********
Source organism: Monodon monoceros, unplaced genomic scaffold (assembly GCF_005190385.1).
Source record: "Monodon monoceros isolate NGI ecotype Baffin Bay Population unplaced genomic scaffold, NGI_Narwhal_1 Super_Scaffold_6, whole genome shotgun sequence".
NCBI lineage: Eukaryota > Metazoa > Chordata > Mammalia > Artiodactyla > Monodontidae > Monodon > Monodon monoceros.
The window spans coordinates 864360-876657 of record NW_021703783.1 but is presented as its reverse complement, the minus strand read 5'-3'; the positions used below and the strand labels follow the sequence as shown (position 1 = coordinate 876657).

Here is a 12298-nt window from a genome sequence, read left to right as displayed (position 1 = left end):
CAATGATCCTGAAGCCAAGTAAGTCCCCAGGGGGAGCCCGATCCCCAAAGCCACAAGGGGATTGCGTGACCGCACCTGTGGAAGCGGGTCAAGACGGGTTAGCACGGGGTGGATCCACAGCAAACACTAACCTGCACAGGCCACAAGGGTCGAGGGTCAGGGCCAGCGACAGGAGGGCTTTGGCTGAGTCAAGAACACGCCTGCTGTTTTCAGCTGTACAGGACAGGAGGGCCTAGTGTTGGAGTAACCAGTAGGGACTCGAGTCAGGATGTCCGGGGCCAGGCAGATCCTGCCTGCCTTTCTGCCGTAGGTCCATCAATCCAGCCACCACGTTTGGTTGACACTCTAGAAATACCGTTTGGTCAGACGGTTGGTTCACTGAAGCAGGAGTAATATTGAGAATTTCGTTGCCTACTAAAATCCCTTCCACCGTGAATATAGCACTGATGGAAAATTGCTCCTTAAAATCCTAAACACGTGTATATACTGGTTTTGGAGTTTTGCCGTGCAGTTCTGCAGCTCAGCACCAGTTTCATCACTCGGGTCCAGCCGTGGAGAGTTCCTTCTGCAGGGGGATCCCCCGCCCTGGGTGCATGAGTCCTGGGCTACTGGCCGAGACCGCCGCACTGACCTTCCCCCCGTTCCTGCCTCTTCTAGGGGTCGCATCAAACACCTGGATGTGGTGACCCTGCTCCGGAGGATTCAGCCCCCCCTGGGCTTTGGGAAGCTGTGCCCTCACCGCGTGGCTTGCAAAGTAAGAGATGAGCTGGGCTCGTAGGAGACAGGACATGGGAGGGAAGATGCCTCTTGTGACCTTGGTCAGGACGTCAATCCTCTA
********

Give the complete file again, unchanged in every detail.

Source organism: Monodon monoceros, unplaced genomic scaffold (assembly GCF_005190385.1).
Source record: "Monodon monoceros isolate NGI ecotype Baffin Bay Population unplaced genomic scaffold, NGI_Narwhal_1 Super_Scaffold_6, whole genome shotgun sequence".
NCBI lineage: Eukaryota > Metazoa > Chordata > Mammalia > Artiodactyla > Monodontidae > Monodon > Monodon monoceros.
The window spans coordinates 864360-876657 of record NW_021703783.1 but is presented as its reverse complement, the minus strand read 5'-3'; the positions used below and the strand labels follow the sequence as shown (position 1 = coordinate 876657).

Here is a 12298-nt window from a genome sequence, read left to right as displayed (position 1 = left end):
CAATGATCCTGAAGCCAAGTAAGTCCCCAGGGGGAGCCCGATCCCCAAAGCCACAAGGGGATTGCGTGACCGCACCTGTGGAAGCGGGTCAAGACGGGTTAGCACGGGGTGGATCCACAGCAAACACTAACCTGCACAGGCCACAAGGGTCGAGGGTCAGGGCCAGCGACAGGAGGGCTTTGGCTGAGTCAAGAACACGCCTGCTGTTTTCAGCTGTACAGGACAGGAGGGCCTAGTGTTGGAGTAACCAGTAGGGACTCGAGTCAGGATGTCCGGGGCCAGGCAGATCCTGCCTGCCTTTCTGCCGTAGGTCCATCAATCCAGCCACCACGTTTGGTTGACACTCTAGAAATACCGTTTGGTCAGACGGTTGGTTCACTGAAGCAGGAGTAATATTGAGAATTTCGTTGCCTACTAAAATCCCTTCCACCGTGAATATAGCACTGATGGAAAATTGCTCCTTAAAATCCTAAACACGTGTATATACTGGTTTTGGAGTTTTGCCGTGCAGTTCTGCAGCTCAGCACCAGTTTCATCACTCGGGTCCAGCCGTGGAGAGTTCCTTCTGCAGGGGGATCCCCCGCCCTGGGTGCATGAGTCCTGGGCTACTGGCCGAGACCGCCGCACTGACCTTCCCCCCGTTCCTGCCTCTTCTAGGGGTCGCATCAAACACCTGGATGTGGTGACCCTGCTCCGGAGGATTCAGCCCCCCCTGGGCTTTGGGAAGCTGTGCCCTCACCGCGTGGCTTGCAAAGTAAGAGATGAGCTGGGCTCGTAGGAGACAGGACATGGGAGGGAAGATGCCTCTTGTGACCTTGGTCAGGACGTCAATCCTCTA